During the public comment section of Tuesday night's board meeting, residents asked about the progress on the facility following a meeting and Councilman Thomas Dwyer had with a local civic group Monday night.
Dwyer noted at the end of the approximately three-hour long meeting that the town is probably within about a week or two from reaching an agreement with the contractor regarding the facility. Once the Town comes to an agreement, if that is the case, the dollar amounts that many were clamoring for in the past will be posted on the Town's website and the board will have a public hearing to determine whether the contract will be signed.
If the acquisition of this facility happens, it will be for about $2 million, Kaiman said in an interview after the town meeting. This $2 million will come from the town's environmental legacy fund (ELF), which was the result of a bond referendum that was voted on when Kaiman was a judge, he said. When the ELF started, it had $15 million in total and was intended to be used related to acquiring and maintaining open space in the town. There is also an ELF committee that helps to regulate the fund, a town spokesman said.
The estimated cost of the pool membership is anticipated to be between $800 and $1,000. Membership of the pool will not be limited, although due to the building's capacity there will only be a certain number of people who can use the pool per day.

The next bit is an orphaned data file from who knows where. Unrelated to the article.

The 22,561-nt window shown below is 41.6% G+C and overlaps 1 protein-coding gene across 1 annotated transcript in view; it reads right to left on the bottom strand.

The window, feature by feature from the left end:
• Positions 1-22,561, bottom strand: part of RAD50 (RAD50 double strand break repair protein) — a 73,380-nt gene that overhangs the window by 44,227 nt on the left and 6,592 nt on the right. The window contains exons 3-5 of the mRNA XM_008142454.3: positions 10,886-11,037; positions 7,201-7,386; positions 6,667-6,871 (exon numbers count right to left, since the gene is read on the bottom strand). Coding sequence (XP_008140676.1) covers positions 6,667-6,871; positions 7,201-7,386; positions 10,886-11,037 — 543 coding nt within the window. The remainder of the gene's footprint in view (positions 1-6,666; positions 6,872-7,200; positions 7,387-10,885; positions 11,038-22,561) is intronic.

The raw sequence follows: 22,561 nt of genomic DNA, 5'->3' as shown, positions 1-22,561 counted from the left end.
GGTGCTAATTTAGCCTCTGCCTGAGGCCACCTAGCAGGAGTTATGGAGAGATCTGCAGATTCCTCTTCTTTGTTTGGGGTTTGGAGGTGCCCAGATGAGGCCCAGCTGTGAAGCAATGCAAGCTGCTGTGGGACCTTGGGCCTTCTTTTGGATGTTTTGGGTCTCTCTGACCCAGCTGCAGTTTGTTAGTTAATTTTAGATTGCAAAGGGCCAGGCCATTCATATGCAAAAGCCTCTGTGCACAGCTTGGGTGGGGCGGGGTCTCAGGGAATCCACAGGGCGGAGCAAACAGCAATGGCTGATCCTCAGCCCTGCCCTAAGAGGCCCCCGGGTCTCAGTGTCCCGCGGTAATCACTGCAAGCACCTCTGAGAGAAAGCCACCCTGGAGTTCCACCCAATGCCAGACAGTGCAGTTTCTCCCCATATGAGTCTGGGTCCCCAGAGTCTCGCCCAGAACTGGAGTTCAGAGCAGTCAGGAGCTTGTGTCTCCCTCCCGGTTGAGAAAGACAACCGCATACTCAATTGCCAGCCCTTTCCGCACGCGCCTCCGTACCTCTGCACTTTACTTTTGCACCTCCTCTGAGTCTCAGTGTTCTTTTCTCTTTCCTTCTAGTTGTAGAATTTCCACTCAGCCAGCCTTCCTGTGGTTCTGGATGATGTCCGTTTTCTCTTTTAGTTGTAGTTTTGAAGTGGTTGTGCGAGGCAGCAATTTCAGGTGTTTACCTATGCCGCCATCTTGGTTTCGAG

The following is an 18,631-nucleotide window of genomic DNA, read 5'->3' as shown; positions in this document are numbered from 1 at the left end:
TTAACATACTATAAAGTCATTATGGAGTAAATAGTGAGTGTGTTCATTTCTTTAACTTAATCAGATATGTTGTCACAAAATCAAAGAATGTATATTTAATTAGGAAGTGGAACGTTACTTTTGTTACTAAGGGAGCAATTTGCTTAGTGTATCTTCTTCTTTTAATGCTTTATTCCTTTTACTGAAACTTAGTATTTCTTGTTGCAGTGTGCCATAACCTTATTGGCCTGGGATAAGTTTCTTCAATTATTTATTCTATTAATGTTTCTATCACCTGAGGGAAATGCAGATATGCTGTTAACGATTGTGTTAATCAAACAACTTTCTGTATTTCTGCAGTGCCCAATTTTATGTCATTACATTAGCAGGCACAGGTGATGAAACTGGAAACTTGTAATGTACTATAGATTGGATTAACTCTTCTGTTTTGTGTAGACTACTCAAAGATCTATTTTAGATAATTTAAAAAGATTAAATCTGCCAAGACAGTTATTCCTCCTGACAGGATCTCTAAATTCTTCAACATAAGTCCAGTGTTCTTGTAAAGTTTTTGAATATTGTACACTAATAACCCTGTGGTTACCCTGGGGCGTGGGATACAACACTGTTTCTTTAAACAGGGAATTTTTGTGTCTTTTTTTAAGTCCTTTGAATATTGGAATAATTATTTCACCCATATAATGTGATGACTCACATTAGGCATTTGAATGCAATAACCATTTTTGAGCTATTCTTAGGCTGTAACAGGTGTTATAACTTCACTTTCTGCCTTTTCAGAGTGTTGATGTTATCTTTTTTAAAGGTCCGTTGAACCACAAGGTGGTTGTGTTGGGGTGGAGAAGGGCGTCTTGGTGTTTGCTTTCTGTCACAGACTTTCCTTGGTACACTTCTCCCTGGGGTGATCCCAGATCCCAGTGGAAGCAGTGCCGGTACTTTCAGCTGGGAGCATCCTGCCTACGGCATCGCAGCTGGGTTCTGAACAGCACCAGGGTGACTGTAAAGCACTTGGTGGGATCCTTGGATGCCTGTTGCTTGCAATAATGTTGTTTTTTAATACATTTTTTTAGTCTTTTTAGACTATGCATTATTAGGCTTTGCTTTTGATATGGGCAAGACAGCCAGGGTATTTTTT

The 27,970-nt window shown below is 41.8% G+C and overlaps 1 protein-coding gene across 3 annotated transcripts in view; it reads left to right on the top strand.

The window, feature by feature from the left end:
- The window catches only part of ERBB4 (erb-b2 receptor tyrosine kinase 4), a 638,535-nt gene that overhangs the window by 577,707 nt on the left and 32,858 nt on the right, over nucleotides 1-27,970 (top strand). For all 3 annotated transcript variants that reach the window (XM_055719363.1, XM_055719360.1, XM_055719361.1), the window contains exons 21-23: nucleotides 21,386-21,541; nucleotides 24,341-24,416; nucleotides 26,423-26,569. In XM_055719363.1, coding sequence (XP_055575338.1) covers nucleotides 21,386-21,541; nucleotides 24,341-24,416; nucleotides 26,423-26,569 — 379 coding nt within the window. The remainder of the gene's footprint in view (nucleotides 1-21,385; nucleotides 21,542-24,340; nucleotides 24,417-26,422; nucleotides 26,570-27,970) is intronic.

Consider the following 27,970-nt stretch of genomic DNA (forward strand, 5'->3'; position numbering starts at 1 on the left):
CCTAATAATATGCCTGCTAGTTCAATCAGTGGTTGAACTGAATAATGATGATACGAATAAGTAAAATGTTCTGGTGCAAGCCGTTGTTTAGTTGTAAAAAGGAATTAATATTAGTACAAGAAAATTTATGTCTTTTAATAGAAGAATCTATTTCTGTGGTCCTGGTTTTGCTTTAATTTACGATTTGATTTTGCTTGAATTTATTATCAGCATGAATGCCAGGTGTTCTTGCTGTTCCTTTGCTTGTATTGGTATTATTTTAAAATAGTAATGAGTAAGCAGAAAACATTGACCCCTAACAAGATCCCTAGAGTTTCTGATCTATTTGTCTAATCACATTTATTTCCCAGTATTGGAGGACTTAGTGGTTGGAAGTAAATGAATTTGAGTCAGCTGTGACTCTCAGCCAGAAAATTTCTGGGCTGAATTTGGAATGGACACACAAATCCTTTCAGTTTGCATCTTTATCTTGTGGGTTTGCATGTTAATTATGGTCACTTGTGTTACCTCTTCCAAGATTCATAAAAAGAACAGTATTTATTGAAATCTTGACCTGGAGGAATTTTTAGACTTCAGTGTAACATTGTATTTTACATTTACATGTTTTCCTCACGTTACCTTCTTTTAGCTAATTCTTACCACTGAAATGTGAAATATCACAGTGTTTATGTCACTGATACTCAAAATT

Kaiman said in the interview that he is relatively confident after speaking to groups in the Roslyn area that about 500 people who live near the facility have interest in joining it. The goal, if the property is acquired, is for the town to make enough through memberships and other fees to maintain the facility. There will also be a fee for people to play tennis and the town is working on determining daily rates for the facility. Kaiman noted the daily fee would "have to be high" to ensure that everyonew wouldn't simply purchase several one-day passes.
Kaiman added that tennis and paid summer programs are additional ways that the town can better guarantee that the facility will make enough to sustain itself.
During the board meeting, Kaiman noted that if there is a year when there is less interest in the pool, given the population of the town, it could potentially add another $1 or $2 to a resident's taxes and if the facility makes a lot of money, it could reduce taxes.
Membership at other town pools has increased, with Tully's membership doubling from 1,394 members in 2007 to 2,793 in 2011, and Manorhaven's membership quadrupled in one year, going from 1,278 in 2010 to 4,443 in 2011.
In the interview, Kaiman said the anticipated name for the facility is Levitt Park, referring to William Levitt.
Residents expressed concerns during the public comment period about why this area was not forming its own park district, whether there would be sufficient membership to sustain the pool, and that the facility and its fees seems exclusionary. In response, Kaiman said that for the general resident this will potentially be "virtually no cost" and that everyone who lives within the town has a right to join.
Councilman Angeloa Ferrara noted in the meeting that he is "not in favor of this project at this point" and that more needs to be learned about the project.